“I gave the Pentagon fair warning. I told them, if they imposed this policy on our country then I would hold these nominees. They chose to go forward with this policy anyway. They forced my hand. This was the Biden administration’s choice. I’m keeping my word. And that is why I object.”
Following the U.S. Supreme Court’s ruling in Dobbs v. Jackson Women’s Health Organization in June 2022, the Department of Defense claimed in a memorandum that the ruling would “have significant implications for…the readiness of the Force,” but provided no evidence to support this conclusion.
On July 15, 2022, Senator Tuberville and Republican members of the Senate Armed Services Committee sent a letter calling on Secretary of Defense Lloyd Austin to justify the assertion. The letter went unanswered.
On October 20, 2022, Secretary Austin released another memorandum outlining the Department’s intent to develop policy, procedures, and programs to expand taxpayer-subsided abortion in the military beyond what is allowed under federal statute.
On December 9, 2022, Senator Tuberville notified Secretary Austin that he would place a hold on Department of Defense nominees if the Department implemented this abortion plan, which goes even further beyond what is allowed in statute.
On February 16, 2023, Secretary Austin released another memorandum, this one announcing the formal implementation of the abortion policy to fund travel and paid time off for service members and their dependents seeking an abortion.
On March 8, 2023, Senator Tuberville followed through with his pledge to hold all general and flag officer nominations on the Senate floor.
Senator Tuberville’s hold forces the Senate to consider and vote on the nominations by regular order instead of approving them in batches by unanimous consent. The nominations can still be approved by the Senate, but the Majority Leader must make additional time for them to be considered on the floor.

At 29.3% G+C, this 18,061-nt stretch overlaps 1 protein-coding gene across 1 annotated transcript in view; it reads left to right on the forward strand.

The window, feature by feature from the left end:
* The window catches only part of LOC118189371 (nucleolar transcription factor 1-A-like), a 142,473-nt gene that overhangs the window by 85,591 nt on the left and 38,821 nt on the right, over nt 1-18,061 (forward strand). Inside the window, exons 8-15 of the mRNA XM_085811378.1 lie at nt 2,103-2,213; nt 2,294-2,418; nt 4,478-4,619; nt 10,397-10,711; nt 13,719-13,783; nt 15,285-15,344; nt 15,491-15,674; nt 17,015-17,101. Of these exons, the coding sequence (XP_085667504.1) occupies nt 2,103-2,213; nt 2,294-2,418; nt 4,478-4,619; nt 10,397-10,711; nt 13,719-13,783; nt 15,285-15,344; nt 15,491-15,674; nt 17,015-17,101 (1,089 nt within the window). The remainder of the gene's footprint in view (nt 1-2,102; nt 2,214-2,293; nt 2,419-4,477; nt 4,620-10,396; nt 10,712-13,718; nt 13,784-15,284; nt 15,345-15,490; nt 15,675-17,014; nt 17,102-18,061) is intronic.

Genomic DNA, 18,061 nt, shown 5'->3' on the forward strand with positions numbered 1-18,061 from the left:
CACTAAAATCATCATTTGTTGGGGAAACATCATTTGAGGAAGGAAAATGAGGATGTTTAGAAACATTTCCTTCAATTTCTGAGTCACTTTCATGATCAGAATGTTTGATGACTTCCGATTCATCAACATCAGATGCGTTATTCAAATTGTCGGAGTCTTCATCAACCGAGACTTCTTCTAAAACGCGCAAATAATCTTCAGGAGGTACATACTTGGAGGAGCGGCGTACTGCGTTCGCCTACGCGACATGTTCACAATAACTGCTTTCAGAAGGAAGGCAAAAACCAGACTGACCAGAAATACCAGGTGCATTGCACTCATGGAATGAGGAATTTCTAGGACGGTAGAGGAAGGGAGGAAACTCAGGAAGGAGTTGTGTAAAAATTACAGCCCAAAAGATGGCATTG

The department’s authority to fund abortions is governed by 10 U.S.C. 1093, which limits abortions to cases of rape, incest, or pregnancies that threaten the life of the mother. These rules apply to both service members and their dependents. Given this provision, the DoD has averaged less than 20 abortions per year, with 91 abortions at DoD facilities occurring between 2016–2021. According to a third-party study, under the new policy, the number of abortions subsidized by taxpayers through the DoD could increase to 4,100 annually — 205 times the number of abortions performed last year.
Senator Tuberville’s efforts have received strong support from conservative leaders, including Dr. Ben Carson, Founder of American Cornerstone Institute; Marjorie Dannenfelser, President of Susan B. Anthony Pro-life America; Brian Burch, President of CatholicVote.org; Tony Perkins, President of Family Research Council; Kevin Roberts, President of The Heritage Foundation; Jeanne Mancini, President of March for Life Action; Jessica Anderson, Executive Director of Heritage Action for America; Brent Bozell, Founder and President of Media Research Center; Morton Blackwell, Chairman of Conservative Leadership PAC; Dean Nelson, Executive Director of Human Coalition Action; Penny Nance, President of Concerned Women for America Legislative Action Committee; Catherine Glenn Foster, President & CEO of Americans United for Life; Ryan T. Anderson, Ph.D., President of The Ethics and Public Policy Center; Ken Blackwell, Chairman of Conservative Action Project; Mike Berry, Vice President of External Affairs of First Liberty; Star Parker, Founder and President of Center for Urban Renewal and Education; Paul Teller, Executive Director of Advancing American Freedom; David Bozell, President of For America; Elaine Donnelly, President of Center for Military Readiness; Kelly Shackelford, President/CEO of First Liberty Institute; Tom Fitton, President of Judicial Watch; Former U.S. Rep. Bob McEwen, Ohio; Diana L. Banister of Sovereign Global Solutions.
Senator Tommy Tuberville represents Alabama in the United States Senate and is a member of the Senate Armed Services, Agriculture, Veterans’ Affairs, and HELP Committees.